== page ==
Environmental Health - Contaminant Biology

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Fish Diets Switch From Aquatic to Terrestrial Insects in Streams Effected By Metal Contamination

Iron precipitates in a stream - Man standing on gravel bar
USGS scientist pauses during field work in a stream impacted by acidic runoff and metal contamination. Iron precipitates are visible on the stream's rocks. The mesh pyramid is an insect emergence trap. Photo Credit: Peter Leipzig-Scott, USGS.

A riparian zone rich in terrestrial insects can provide an alternate food source for fish in metal-impacted watersheds.

Streams and rivers around the world are effected by acidic runoff and metal contamination. This can occur through natural processes caused by the action of wind, water, and air reacting with previously buried minerals and metals present in streams and their watersheds as well as activities associated with historical and ongoing mining activities.

The typical diet of many fish, including trout, is dominated by aquatic insects. Many aquatic insect species such as mayflies, stoneflies, and caddisflies are very sensitive to the pH and concentration of metals (for example, zinc, cadmium, and copper) of the streams they live in. As metal concentrations increase, the populations of aquatic insects can be diminished to the point that they may no longer be a reliable food source for fish.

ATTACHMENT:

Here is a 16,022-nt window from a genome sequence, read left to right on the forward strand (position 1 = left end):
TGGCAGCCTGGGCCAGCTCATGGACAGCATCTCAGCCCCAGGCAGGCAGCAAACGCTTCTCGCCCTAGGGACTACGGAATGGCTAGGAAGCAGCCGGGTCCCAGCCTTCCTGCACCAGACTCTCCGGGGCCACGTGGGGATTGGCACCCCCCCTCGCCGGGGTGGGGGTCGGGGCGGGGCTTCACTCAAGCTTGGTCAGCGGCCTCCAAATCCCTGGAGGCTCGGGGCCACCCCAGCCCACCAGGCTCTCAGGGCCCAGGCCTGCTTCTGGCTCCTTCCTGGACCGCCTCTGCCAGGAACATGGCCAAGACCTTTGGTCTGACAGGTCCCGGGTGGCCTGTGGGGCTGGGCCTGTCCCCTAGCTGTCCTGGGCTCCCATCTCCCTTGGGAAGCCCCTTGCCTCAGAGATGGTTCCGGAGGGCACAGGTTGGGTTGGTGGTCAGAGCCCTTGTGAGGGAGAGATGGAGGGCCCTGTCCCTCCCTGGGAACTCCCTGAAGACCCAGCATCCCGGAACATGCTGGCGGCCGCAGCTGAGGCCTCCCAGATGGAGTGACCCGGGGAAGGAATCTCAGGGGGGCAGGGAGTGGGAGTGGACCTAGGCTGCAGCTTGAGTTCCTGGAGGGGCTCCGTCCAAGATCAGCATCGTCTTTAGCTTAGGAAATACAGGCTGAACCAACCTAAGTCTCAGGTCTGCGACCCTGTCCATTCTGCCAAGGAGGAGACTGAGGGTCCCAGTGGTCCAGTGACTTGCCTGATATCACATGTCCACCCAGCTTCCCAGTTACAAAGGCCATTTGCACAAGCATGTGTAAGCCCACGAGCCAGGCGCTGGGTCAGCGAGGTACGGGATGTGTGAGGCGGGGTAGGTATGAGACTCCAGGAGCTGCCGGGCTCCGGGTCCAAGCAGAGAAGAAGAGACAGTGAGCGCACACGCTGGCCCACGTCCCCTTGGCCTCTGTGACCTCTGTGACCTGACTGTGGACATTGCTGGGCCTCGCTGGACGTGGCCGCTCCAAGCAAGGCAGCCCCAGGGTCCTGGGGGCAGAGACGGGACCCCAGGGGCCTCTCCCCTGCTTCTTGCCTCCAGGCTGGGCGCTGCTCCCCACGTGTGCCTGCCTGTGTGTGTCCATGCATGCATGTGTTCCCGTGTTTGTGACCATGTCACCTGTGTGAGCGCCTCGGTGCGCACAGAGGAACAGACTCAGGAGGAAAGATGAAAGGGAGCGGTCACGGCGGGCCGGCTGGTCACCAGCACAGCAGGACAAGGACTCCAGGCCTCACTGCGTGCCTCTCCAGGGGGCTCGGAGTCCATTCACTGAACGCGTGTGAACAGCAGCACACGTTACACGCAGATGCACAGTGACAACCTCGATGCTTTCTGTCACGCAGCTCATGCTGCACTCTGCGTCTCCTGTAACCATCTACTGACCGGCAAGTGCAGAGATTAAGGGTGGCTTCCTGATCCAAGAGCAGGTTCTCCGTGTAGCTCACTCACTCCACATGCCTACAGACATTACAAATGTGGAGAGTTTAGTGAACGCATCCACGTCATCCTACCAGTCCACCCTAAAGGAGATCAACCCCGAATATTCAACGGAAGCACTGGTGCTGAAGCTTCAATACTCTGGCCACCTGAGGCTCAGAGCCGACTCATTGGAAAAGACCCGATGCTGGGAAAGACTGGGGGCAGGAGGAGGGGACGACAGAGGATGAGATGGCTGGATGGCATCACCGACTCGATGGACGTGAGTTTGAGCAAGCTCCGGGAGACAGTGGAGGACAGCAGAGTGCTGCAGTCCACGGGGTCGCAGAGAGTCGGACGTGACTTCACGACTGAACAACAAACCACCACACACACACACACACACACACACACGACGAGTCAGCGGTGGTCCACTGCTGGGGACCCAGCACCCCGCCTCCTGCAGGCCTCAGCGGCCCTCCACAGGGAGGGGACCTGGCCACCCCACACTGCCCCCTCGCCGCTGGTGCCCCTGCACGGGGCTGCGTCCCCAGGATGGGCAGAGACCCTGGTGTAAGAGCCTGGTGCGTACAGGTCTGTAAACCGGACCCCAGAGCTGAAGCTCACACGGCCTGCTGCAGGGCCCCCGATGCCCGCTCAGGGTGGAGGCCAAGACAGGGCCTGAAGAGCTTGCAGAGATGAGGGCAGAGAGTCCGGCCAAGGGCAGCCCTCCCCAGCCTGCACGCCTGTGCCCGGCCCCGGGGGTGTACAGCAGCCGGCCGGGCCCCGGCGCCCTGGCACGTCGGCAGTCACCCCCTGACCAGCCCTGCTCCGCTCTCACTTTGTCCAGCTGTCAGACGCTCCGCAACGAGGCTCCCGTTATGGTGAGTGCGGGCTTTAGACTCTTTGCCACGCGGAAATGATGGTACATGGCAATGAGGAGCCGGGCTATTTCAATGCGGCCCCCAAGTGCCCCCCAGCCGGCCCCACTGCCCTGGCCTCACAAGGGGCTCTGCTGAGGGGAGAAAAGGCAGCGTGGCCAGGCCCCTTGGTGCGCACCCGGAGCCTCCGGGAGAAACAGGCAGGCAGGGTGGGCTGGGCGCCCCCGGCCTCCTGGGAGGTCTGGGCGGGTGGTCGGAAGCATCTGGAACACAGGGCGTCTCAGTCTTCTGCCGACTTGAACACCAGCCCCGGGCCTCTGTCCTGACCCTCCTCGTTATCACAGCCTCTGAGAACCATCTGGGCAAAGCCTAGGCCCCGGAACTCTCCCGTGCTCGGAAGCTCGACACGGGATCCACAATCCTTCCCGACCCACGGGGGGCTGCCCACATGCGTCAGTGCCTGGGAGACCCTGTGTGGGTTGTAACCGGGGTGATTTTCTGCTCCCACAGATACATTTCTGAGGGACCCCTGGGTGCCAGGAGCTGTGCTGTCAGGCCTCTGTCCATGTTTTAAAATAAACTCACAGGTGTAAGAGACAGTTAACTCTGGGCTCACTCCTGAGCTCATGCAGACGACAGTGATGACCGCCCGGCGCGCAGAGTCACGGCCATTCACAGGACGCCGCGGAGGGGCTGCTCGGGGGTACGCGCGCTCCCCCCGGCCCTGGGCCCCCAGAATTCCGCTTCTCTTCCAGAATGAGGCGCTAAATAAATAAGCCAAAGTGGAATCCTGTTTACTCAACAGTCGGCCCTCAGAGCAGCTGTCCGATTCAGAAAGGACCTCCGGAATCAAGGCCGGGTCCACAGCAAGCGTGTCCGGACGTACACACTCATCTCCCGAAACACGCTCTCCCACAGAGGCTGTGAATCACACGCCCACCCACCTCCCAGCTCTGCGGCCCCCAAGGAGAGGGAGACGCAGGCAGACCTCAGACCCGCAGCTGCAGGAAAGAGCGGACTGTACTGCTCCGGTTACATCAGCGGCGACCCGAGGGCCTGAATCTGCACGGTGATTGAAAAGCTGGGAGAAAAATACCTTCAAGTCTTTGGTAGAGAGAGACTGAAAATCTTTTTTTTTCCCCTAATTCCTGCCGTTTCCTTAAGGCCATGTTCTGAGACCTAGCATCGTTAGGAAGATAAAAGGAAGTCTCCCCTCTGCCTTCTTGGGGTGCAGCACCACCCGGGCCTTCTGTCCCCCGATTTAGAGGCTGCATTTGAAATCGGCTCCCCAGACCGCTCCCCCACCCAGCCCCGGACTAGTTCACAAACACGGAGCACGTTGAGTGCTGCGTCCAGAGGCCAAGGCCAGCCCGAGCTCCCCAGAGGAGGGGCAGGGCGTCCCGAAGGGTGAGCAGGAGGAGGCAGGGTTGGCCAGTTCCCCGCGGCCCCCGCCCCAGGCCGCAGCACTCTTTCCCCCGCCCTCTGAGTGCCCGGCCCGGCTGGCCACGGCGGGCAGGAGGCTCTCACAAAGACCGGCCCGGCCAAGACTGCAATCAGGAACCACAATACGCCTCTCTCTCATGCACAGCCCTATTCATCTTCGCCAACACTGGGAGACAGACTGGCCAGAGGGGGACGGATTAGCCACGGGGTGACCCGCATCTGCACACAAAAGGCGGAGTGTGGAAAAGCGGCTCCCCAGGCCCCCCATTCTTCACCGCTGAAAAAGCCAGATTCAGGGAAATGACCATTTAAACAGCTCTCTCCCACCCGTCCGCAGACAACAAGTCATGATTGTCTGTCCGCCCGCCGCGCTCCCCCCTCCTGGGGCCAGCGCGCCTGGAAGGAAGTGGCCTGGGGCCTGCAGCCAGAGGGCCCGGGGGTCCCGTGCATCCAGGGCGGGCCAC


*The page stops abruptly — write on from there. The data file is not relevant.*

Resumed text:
A recent study surveyed brook trout (Salvelinus fontinalis), brown trout (Salmo trutta), and cutthroat trout (Oncorhynchus clarkii) diets and the relative availabilities of aquatic and terrestrial insects in 16 streams across a gradient of metal concentrations in the Colorado Rocky Mountains. Aquatic insects declined as metal concentrations increased, whereas terrestrial insect inputs to streams remained relatively constant. The fish diets reflected these relative availabilities, consuming more terrestrial insects as concentrations of metals increased; however, trout were not present in the three streams with the highest concentrations of metals observed in this study, which is likely a consequence of the degree of contamination.

These findings have important implications for resource managers trying to maintain productive fisheries. A healthy, thick zone of riparian vegetation with a high volume of canopy overhanging the stream can increase terrestrial insect inputs. By maintaining a healthy riparian zone, it may be possible to alleviate the stress of reduced food resources to fish in watersheds with metal contamination issues.

This study was supported by the USGS Mendenhall Research Fellowship Program and Contaminant Biology Program.

Reference

Kraus, J.M., Pomeranz, J.F., Todd, A.S., Walters, D.M., Schmidt, T.S., and Wanty, R.B., 2016, Aquatic pollution increases use of terrestrial prey subsidies by stream fish: Journal of Applied Ecology, v. 53, no. 1, p. 44-53, doi:10.1111/1365-2664.12543.

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